The Digital Currency Initiative (DCI), a cryptocurrency and blockchain-focused research community at MIT, are demonstrating an experimental use case in the backdrop of Bitcoin’s Lightning Network that would amalgamate smart contracts with the Bitcoin network to scale further.
The Lightning Network is an open protocol layer that is built on the bitcoin blockchain network, enabling faster and cheaper transactions. The new MIT pilot is not just limited to manage millions of transactions but to make it possible with added complexity.
Scaling the Bitcoin Network
The MIT test envisages a mechanism wherein transactions would occur automatically when certain defined conditions are met such as when the U.S dollar value meets a predefined price.
To make it possible, DCI’s Research Scientist Tadge Dryja and Head of Strategic Partnerships Alin S. Dragos developed “oracles” that would relay data to smart contracts. The demo is built as an independently operating feature of the Lightning Network software, first proposed in summer 2017.
For the demo, Dryja and Dragos used these oracles to broadcast the value of U.S. dollars in satoshis, and the data could be used by anyone for their smart contracts. Dryja is the creator of the Lightning Network, the second layer payments protocol, which is viewed as one of the most promising scaling solutions for Bitcoin.
As per Dragos, the demo is at present in its experimental stage and is not to be tested with monetary transactions. The “oracle” is trusted and cannot be tampered with, but in the future, there could be a way to diminish the trust. Therefore, researchers are developing a prototype where oracles are unaware of who is using the data.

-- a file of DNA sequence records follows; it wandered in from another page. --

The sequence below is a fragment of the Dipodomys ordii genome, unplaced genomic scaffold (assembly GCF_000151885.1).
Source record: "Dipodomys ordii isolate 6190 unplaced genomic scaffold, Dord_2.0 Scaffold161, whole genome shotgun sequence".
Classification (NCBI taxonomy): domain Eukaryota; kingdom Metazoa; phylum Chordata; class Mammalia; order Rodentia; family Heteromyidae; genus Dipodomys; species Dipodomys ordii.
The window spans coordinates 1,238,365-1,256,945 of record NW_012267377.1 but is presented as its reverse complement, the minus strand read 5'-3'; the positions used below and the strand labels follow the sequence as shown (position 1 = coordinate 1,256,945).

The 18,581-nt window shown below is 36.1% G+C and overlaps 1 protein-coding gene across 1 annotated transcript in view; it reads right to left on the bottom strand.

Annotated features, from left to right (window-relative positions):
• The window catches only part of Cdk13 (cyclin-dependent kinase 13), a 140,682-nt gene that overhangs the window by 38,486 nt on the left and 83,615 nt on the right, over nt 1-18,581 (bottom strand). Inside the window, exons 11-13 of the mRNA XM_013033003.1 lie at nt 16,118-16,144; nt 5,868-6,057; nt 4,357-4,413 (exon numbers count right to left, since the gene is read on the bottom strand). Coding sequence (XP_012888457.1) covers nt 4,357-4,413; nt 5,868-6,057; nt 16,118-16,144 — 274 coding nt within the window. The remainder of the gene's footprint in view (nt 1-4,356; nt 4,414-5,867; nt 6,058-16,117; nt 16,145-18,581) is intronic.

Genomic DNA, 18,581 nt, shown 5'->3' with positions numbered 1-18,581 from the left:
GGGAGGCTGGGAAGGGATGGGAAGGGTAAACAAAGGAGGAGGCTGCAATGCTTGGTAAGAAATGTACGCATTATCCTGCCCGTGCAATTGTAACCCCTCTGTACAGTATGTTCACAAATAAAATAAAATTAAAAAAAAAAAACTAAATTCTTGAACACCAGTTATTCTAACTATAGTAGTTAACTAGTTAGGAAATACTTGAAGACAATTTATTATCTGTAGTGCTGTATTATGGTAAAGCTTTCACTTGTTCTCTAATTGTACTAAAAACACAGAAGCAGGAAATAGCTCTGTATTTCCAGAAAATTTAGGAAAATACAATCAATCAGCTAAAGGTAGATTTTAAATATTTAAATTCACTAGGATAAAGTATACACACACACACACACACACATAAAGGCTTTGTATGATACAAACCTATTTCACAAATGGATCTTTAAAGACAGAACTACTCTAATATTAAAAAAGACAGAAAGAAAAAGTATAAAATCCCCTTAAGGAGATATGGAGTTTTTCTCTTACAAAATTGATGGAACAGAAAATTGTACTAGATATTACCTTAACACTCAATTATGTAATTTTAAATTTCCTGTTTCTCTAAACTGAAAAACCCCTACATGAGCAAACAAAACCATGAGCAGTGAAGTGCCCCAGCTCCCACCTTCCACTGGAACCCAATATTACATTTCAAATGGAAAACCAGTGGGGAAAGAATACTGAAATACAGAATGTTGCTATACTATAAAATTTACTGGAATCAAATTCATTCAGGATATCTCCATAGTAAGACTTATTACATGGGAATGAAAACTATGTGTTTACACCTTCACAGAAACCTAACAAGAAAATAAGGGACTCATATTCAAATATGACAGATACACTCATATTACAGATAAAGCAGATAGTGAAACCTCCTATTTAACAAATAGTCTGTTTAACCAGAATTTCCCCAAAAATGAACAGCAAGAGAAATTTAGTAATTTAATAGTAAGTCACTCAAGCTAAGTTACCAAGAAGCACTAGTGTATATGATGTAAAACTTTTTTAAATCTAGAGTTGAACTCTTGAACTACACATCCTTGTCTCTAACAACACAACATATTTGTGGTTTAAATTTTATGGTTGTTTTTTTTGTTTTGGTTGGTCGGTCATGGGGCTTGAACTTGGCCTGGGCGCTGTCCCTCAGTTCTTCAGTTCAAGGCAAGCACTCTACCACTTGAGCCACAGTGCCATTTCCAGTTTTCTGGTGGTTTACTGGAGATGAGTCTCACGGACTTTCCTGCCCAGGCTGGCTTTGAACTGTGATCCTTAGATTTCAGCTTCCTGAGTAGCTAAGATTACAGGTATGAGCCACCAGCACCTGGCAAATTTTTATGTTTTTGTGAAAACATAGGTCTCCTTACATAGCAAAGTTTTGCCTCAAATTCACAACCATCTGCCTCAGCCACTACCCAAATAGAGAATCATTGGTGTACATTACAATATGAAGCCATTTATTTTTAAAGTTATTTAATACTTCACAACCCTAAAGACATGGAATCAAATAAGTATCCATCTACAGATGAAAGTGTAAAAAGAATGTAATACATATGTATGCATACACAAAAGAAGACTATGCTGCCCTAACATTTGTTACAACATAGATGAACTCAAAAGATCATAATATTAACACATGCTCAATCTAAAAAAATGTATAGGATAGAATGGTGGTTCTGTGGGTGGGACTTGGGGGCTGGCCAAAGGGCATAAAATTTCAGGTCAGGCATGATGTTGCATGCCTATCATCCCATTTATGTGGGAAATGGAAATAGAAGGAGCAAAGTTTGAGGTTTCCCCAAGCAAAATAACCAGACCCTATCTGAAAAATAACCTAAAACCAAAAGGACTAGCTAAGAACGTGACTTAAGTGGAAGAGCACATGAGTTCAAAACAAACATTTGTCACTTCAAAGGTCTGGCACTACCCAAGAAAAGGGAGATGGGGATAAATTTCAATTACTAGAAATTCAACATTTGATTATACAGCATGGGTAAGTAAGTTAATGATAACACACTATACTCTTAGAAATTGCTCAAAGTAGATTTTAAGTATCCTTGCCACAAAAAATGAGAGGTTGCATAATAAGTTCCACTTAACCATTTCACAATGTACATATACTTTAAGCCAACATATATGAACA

Bitcoin Has the Same Potential as Ethereum, With Some Tweaks of Course!
DCI’s researchers view Lightning Network as a promising solution to overcome Bitcoin’s scalability issue and scale to the level envisioned by its creator Satoshi Nakamoto.
Researchers at DCI believe Bitcoin has the same capabilities as Ethereum when it comes to smart contracts. According to Dragos, Bitcoin can achieve the same with some add-on protocols; although, the network was not initially designed for that purpose, and hence it is necessary for developers to develop workarounds.
DCI aims to develop a prototype that would clearly define how the underlying technology can work. However, after forming a working model, the research seeks to pass the technology to big companies that would know how the technology can help benefit a wider audience.
The system developed by MIT researchers are a step forward highlighting how Bitcoin could scale to new levels, but would still need a lot of work to make it user-friendly.
Will these second layer protocols help Bitcoin scale? Share your views in the comments section.